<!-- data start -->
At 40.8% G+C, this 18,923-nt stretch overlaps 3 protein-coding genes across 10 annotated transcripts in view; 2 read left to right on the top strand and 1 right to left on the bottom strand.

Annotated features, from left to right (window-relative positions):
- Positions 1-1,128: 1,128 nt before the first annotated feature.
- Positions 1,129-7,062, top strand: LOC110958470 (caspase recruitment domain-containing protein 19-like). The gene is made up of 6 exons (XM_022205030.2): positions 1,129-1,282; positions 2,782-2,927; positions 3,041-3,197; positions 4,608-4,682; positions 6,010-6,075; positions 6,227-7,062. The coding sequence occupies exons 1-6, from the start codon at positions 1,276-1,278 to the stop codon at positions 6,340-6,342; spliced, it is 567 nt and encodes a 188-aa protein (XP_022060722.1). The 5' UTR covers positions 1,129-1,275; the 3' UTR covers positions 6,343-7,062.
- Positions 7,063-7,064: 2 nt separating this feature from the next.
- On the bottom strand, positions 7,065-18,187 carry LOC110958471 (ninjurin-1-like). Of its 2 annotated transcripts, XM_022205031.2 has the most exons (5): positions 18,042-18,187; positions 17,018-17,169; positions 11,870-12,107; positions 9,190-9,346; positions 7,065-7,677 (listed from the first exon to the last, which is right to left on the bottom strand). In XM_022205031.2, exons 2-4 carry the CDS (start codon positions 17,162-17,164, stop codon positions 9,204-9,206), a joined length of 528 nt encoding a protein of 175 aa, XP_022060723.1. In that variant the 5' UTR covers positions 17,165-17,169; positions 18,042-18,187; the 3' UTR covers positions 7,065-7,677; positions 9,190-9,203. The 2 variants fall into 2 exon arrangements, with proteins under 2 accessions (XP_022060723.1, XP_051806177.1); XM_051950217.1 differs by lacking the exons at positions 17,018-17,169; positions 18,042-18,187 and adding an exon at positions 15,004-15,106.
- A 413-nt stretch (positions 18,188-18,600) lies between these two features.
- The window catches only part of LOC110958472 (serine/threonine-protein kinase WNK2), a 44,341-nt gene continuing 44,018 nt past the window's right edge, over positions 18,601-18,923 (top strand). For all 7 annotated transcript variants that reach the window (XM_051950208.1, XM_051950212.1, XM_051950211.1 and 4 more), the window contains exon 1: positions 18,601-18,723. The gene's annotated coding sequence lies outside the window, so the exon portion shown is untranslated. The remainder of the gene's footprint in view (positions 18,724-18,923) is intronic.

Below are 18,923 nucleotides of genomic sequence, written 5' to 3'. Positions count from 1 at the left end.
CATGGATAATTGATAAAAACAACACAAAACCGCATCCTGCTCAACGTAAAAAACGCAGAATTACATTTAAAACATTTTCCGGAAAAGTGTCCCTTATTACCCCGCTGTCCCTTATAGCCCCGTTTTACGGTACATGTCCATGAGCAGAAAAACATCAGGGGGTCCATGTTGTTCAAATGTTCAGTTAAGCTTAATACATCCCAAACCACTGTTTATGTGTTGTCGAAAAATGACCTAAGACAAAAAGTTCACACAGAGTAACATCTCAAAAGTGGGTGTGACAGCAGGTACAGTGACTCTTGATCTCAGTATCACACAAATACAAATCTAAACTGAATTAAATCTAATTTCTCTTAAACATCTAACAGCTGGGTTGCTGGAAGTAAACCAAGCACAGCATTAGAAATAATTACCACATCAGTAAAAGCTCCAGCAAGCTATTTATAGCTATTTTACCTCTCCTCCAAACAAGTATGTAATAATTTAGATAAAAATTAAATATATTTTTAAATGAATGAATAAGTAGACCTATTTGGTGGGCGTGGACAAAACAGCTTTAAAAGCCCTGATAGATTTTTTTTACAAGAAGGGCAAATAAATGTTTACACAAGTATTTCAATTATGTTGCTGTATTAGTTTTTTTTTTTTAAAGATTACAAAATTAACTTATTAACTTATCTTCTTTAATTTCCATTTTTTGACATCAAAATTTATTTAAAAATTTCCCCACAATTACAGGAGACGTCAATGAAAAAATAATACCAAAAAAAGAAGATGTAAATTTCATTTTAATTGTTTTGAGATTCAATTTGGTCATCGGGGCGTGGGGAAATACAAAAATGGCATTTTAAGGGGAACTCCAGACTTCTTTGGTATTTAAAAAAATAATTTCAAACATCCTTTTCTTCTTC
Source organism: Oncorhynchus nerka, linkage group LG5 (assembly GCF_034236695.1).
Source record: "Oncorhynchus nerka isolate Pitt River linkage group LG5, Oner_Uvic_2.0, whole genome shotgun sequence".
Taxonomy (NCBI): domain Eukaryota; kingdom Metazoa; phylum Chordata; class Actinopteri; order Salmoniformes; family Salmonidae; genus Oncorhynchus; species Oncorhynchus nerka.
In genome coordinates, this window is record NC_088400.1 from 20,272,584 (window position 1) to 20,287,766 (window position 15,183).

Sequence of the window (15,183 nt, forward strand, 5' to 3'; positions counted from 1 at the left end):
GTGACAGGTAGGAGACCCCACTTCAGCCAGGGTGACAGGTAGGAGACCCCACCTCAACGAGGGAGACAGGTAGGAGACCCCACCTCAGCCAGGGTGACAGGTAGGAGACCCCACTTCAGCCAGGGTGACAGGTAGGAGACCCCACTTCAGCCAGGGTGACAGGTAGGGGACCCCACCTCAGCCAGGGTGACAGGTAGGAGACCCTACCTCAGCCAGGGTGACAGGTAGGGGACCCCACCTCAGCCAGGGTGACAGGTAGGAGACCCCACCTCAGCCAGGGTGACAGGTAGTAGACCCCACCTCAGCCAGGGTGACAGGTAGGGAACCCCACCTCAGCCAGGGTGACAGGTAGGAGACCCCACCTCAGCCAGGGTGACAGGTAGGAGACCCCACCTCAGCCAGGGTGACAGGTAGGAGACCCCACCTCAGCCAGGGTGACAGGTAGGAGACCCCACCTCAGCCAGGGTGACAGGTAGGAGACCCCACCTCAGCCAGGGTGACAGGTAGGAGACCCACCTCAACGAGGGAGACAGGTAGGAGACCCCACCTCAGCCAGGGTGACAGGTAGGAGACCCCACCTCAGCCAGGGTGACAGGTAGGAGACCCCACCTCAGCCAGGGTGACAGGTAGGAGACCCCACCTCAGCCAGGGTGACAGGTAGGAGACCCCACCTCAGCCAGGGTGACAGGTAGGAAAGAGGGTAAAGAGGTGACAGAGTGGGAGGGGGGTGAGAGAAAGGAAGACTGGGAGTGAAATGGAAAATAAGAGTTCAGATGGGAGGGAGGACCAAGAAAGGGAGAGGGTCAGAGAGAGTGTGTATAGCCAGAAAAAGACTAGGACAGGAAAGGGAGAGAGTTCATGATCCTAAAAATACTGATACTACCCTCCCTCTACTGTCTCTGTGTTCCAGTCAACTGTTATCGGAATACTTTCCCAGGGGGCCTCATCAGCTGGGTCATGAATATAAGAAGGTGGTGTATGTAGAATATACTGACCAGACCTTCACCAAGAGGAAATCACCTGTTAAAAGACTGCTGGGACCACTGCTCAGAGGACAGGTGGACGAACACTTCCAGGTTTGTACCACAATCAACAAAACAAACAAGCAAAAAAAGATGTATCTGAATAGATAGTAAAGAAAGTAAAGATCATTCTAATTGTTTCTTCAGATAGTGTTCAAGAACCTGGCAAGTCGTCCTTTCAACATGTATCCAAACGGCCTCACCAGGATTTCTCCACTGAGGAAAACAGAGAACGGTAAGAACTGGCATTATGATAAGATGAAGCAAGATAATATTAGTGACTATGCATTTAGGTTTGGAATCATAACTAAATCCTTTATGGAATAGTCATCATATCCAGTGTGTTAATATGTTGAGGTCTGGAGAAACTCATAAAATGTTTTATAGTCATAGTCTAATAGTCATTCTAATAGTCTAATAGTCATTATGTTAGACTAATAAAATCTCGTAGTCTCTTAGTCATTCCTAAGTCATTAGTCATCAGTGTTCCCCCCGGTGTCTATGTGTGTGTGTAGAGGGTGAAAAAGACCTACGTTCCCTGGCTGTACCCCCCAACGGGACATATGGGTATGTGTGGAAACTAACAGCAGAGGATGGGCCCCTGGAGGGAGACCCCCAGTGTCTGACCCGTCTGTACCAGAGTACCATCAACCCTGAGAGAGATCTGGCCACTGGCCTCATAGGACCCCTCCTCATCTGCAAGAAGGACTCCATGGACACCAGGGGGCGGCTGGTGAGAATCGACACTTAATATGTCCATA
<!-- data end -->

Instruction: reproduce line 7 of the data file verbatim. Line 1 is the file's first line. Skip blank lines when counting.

- A 413-nt stretch (positions 18,188-18,600) lies between these two features.